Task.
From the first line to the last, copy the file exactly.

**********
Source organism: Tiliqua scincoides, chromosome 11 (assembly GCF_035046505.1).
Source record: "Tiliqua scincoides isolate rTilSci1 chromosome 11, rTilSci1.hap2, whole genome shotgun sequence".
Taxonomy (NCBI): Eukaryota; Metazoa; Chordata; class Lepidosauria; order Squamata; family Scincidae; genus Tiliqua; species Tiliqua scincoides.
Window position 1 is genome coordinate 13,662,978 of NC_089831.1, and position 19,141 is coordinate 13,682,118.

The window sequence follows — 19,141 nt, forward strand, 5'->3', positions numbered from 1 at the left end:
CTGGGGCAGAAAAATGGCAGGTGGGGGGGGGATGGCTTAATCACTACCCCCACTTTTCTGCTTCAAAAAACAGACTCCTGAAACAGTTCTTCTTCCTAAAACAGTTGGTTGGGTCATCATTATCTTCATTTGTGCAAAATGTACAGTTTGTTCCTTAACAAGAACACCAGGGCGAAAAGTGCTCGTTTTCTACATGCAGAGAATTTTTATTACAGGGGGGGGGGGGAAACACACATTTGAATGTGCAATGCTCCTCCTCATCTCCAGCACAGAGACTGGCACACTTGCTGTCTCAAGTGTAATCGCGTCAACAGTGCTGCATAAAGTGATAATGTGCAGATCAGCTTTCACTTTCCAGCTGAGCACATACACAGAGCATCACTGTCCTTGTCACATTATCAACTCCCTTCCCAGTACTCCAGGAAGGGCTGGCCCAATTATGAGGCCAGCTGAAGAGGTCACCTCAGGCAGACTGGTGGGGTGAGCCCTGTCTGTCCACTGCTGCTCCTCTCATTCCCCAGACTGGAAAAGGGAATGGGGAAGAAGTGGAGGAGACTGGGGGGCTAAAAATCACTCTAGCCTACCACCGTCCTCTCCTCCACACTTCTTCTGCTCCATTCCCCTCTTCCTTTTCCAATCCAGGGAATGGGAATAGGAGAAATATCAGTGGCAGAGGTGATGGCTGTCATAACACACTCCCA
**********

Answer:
Source organism: Tiliqua scincoides, chromosome 11 (assembly GCF_035046505.1).
Source record: "Tiliqua scincoides isolate rTilSci1 chromosome 11, rTilSci1.hap2, whole genome shotgun sequence".
Taxonomy (NCBI): Eukaryota; Metazoa; Chordata; class Lepidosauria; order Squamata; family Scincidae; genus Tiliqua; species Tiliqua scincoides.
Window position 1 is genome coordinate 13,662,978 of NC_089831.1, and position 19,141 is coordinate 13,682,118.

The window sequence follows — 19,141 nt, forward strand, 5'->3', positions numbered from 1 at the left end:
CTGGGGCAGAAAAATGGCAGGTGGGGGGGGGATGGCTTAATCACTACCCCCACTTTTCTGCTTCAAAAAACAGACTCCTGAAACAGTTCTTCTTCCTAAAACAGTTGGTTGGGTCATCATTATCTTCATTTGTGCAAAATGTACAGTTTGTTCCTTAACAAGAACACCAGGGCGAAAAGTGCTCGTTTTCTACATGCAGAGAATTTTTATTACAGGGGGGGGGGGGAAACACACATTTGAATGTGCAATGCTCCTCCTCATCTCCAGCACAGAGACTGGCACACTTGCTGTCTCAAGTGTAATCGCGTCAACAGTGCTGCATAAAGTGATAATGTGCAGATCAGCTTTCACTTTCCAGCTGAGCACATACACAGAGCATCACTGTCCTTGTCACATTATCAACTCCCTTCCCAGTACTCCAGGAAGGGCTGGCCCAATTATGAGGCCAGCTGAAGAGGTCACCTCAGGCAGACTGGTGGGGTGAGCCCTGTCTGTCCACTGCTGCTCCTCTCATTCCCCAGACTGGAAAAGGGAATGGGGAAGAAGTGGAGGAGACTGGGGGGCTAAAAATCACTCTAGCCTACCACCGTCCTCTCCTCCACACTTCTTCTGCTCCATTCCCCTCTTCCTTTTCCAATCCAGGGAATGGGAATAGGAGAAATATCAGTGGCAGAGGTGATGGCTGTCATAACACACTCCCA